Nowhere is this more evident then with James Jean’s contribution; nobody can deny the intense acclaim he’s gathered as cover artist for the series, but seeing his visuals grace this book’s interiors in a completely straightforward (albeit strikingly hued) fashion merely throws into sharp relief how much of his impact depends on his skills as a playful designer. There’s remarkably little room for play outside the storybook/high fantasy illustrative style seen in nearly every piece here, and as such Jean’s work seems inert by virtue of sitting around so many other accomplished examples of the same straightforward drive. Not to denigrate the skills of Mark Buckingham, Mark Wheatley, and Jill Thompson, but they’re all so intend on pursuing the same burnished aesthetic that some of their pages become nearly indistinguishable. It becomes a relief when Tara McPherson shows up for some much-needed wryness and pep (her character work is excellent), or Brian Bolland turns in two pages of vivid pen & ink and sparkling pop color.

Which introduces another, more primal problem with the book: some of these stories are quite short, others are quite long, and few of them add up to much of anything on their own merits, or even the merits of the book as a whole. By way of example, one tale involves Snow White’s married life to Prince Charming. She asks him for fencing lessons as her wedding gift. Meanwhile, we learn that assorted personages from the kingdom of underground dwarfs have made their way to the surface and are engaging in acts of wanton rape and murder, unchallenged by the aboveground authorities out of concern for the kingdom’s political dependency on good relations with the dwarves. Soon, aboveground dwarves are found stabbed to death. Who done it?!

I really don’t think I need to go any further, and I’m not convinced that writer Willingham even intended any of this to be a mystery, so I’m at a loss as to why the story trudges on for 32 long pages, detailing the politics of men and dwarves and concluding by not ascribing any particular motive to the killer save for some possible incident in the past which we’re not privy to. Maybe it’s somewhere in the ongoing Fables series? Maybe it’ll be revealed later in the series? Regardless, it’s not satisfying here, and it’s not the only one.

The above mentioned Jean-illustrated tale involves the famous frog prince, kissed into humanity. He has such a funny way of becoming a frog again when he gets nervous! Then one day the hordes of the Adversary show up and murder his young children and rape his wife and daughter in front of him as he regresses to a lowly frog. The experience drives him insane. The end. Eight pages.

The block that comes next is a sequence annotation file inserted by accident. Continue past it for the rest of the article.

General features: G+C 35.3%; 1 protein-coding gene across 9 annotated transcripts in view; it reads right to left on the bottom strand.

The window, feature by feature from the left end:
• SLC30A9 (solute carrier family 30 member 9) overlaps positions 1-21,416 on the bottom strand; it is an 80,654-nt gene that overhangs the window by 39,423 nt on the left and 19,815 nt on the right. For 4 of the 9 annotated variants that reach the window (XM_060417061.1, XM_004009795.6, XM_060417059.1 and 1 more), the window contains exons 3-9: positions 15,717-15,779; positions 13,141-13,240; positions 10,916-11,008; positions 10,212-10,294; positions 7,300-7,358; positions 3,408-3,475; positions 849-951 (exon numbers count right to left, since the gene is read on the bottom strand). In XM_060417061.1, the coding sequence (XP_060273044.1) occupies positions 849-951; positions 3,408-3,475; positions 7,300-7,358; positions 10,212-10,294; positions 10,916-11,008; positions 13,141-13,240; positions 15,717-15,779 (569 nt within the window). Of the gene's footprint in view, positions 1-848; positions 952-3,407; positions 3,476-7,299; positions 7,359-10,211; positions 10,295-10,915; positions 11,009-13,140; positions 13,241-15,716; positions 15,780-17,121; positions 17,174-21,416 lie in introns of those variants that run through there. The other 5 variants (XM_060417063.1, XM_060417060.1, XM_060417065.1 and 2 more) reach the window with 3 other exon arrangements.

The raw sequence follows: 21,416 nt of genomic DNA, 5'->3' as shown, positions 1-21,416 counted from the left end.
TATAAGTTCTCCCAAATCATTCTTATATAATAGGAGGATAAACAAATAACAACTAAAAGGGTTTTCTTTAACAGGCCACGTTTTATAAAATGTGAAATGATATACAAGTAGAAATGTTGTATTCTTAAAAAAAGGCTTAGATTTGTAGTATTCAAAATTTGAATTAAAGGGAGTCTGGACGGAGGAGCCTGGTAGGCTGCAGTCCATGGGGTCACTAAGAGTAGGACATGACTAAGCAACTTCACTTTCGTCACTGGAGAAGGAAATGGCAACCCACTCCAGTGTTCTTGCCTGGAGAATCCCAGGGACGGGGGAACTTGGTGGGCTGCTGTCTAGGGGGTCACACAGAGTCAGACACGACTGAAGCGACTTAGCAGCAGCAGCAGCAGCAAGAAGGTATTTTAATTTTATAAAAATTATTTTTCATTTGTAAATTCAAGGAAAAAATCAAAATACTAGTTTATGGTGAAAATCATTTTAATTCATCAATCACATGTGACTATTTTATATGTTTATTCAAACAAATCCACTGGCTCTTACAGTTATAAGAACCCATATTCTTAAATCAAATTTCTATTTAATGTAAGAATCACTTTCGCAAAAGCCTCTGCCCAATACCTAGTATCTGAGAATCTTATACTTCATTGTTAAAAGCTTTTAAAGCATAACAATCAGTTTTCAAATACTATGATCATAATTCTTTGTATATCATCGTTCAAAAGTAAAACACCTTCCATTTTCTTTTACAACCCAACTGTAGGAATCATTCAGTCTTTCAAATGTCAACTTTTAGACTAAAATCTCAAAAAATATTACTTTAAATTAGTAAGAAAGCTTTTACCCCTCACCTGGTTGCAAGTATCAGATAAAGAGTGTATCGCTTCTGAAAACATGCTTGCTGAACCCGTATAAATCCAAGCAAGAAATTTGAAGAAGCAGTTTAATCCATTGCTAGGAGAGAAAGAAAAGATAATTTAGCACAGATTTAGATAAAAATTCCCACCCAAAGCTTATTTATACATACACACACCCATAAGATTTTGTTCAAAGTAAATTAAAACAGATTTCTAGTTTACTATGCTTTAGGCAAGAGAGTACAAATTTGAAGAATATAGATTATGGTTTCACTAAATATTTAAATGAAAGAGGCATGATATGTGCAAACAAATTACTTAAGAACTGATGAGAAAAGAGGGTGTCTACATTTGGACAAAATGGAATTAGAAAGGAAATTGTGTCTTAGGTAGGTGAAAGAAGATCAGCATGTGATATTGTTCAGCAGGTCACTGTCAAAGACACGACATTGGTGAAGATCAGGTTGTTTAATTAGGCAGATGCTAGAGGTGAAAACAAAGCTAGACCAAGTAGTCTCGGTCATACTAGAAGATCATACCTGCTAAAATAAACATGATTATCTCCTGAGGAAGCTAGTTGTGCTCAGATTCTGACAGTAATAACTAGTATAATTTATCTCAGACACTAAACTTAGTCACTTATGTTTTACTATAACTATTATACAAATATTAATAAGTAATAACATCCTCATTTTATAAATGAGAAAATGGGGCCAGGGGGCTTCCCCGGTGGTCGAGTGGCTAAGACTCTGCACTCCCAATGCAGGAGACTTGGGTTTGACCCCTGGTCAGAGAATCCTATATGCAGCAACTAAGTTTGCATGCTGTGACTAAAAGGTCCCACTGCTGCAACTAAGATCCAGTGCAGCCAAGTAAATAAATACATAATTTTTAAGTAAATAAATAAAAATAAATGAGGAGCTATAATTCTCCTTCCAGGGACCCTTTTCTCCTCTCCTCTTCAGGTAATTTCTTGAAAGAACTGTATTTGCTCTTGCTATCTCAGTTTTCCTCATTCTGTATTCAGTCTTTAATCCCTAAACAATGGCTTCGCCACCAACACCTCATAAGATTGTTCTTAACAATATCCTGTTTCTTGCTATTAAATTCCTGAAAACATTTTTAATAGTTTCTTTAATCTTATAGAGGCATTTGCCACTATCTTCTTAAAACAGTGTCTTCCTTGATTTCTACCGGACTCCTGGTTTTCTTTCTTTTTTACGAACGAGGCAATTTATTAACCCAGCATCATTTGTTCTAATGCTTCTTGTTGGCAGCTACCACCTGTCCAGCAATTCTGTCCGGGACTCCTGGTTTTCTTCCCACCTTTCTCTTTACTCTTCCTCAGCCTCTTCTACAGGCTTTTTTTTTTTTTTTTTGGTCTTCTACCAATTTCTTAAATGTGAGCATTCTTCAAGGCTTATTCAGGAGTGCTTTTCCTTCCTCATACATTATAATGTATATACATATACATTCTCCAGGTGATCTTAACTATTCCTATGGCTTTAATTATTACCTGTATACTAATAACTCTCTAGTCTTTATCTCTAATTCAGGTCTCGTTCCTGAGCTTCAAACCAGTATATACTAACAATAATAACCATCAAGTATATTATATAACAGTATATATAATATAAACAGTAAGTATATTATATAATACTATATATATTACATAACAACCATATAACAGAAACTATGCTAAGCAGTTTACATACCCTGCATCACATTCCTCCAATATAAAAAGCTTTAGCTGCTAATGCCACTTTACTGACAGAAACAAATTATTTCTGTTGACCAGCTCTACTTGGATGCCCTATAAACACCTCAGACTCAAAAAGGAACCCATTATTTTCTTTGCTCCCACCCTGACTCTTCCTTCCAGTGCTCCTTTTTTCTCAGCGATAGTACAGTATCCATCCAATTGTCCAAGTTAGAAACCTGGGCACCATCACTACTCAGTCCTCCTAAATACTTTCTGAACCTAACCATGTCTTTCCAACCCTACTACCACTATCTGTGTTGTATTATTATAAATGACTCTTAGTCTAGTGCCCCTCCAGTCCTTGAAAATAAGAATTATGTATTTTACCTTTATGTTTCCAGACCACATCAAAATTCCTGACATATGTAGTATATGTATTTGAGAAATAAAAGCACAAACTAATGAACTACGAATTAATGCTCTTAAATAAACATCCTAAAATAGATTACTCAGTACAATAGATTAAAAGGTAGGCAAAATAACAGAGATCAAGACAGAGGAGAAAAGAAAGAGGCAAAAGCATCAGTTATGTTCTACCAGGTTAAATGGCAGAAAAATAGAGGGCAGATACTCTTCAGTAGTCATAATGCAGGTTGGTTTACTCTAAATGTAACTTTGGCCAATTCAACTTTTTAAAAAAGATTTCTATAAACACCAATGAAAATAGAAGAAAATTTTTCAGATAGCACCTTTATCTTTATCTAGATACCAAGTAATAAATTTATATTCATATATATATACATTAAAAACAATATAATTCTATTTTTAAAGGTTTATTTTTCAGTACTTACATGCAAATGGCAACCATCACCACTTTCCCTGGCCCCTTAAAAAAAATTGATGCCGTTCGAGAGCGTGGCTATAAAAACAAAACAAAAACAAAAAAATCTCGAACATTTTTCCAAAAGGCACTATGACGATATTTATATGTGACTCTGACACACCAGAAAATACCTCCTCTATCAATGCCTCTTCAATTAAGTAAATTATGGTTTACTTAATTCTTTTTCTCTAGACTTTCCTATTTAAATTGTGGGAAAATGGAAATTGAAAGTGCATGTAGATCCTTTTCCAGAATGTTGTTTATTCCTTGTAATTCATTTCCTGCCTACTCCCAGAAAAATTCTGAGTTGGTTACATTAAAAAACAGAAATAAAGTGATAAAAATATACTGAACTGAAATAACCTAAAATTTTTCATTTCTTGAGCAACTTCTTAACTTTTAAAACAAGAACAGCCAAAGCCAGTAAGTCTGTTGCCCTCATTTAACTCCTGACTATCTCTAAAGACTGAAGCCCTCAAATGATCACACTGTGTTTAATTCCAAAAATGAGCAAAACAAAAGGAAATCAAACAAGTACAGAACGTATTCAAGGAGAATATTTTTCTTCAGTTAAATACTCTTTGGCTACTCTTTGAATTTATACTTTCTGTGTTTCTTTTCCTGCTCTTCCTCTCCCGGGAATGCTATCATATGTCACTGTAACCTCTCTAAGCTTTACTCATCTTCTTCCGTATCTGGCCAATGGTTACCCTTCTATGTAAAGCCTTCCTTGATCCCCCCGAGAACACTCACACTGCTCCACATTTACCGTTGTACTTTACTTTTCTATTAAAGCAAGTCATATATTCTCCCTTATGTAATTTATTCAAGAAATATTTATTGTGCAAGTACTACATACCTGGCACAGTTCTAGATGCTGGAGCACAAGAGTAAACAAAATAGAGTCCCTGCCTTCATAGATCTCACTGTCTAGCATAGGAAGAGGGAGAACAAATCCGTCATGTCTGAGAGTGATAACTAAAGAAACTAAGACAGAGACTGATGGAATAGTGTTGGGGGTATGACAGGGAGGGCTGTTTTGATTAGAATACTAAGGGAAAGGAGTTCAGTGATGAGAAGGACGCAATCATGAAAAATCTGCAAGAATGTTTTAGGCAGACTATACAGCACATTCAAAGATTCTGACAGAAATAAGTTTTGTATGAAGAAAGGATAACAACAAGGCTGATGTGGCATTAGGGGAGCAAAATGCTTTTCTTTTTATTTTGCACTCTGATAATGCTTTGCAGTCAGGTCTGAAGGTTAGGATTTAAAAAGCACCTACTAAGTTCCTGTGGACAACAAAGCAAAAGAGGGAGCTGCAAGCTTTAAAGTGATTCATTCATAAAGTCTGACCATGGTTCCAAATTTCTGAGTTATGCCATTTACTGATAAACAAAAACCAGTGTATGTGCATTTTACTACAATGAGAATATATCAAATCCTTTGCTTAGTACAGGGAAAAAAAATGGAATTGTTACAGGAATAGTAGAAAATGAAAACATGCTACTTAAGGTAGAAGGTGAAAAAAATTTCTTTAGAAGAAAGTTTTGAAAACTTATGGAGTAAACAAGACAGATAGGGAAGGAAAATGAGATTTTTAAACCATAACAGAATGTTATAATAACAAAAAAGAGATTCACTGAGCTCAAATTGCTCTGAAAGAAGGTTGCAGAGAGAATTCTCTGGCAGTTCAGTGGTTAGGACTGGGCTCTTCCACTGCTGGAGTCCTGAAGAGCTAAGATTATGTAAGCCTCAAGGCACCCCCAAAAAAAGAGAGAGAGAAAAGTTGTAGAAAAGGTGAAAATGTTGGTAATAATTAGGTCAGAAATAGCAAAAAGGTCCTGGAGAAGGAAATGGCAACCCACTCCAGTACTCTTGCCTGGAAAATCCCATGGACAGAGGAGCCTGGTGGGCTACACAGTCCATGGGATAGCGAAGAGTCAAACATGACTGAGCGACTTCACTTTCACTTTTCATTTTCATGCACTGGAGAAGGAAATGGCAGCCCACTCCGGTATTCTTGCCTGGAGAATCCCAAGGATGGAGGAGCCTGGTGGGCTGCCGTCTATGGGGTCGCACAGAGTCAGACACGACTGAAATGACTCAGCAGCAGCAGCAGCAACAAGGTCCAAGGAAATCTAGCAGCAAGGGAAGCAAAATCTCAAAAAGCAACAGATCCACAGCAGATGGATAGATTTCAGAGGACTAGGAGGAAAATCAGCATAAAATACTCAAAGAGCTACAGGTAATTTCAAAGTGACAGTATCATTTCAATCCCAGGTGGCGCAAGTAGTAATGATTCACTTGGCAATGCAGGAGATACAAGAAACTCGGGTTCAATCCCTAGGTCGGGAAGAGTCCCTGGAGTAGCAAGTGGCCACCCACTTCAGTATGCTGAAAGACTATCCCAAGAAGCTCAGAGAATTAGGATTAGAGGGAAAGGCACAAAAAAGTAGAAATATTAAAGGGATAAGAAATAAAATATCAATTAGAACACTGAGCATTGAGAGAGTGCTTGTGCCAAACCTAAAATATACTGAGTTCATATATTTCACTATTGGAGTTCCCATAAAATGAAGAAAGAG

Sometimes, like in the McPherson story, there’s simply no ending at all; an adventure of Snow and sister Rose in which they team up with the old witch of Hansel & Gretel (who’s seemingly every old witch, in the way that recurring character Bigby Wolf is every big bad wolf), and even encounter a story-within-a-story, concludes with a one-page summary of important-sounding events that presumably happened in the ongoing series. And maybe the lives and losses of these and other characters would seem more affecting with the familiarity an ongoing series can bring, but this book only gives off the impression of being given an extensive preview of stories that the teller doesn’t want to part with prior to an additional payment by the listener.

There are some good bits: Bigby Wolf gets a nice, coherent origin story of sorts, and there’s some occasionally funny gags (Derek Kirk Kim has a solid three pages to that effect). However, this is mainly dark, downbeat material; I presume you’ve picked up on the running motif of sexual violence and exploitation (not without some precedent in the original tales themselves, mind you), and the constant theme of homelessness and ruin. This also does not mix well with the tales’ abridged-seeming nature, as some segments emerge as mere shock shows, emblematic of the grimy darkening of preexisting material that I believe I recall Vertigo trafficking in at an earlier time in superhero properties, grimness without a lot of purpose or message.

I presume they fill it out in the seven trades, eh? Available now for sale!

This is a handsomely produced book, yes, and the level of technical accomplishment is generally high. But I cannot recommend it for anyone beyond those ravenous for fantasy art or Fables devotees - and the latter group has probably already bought it. It's how these stories often end.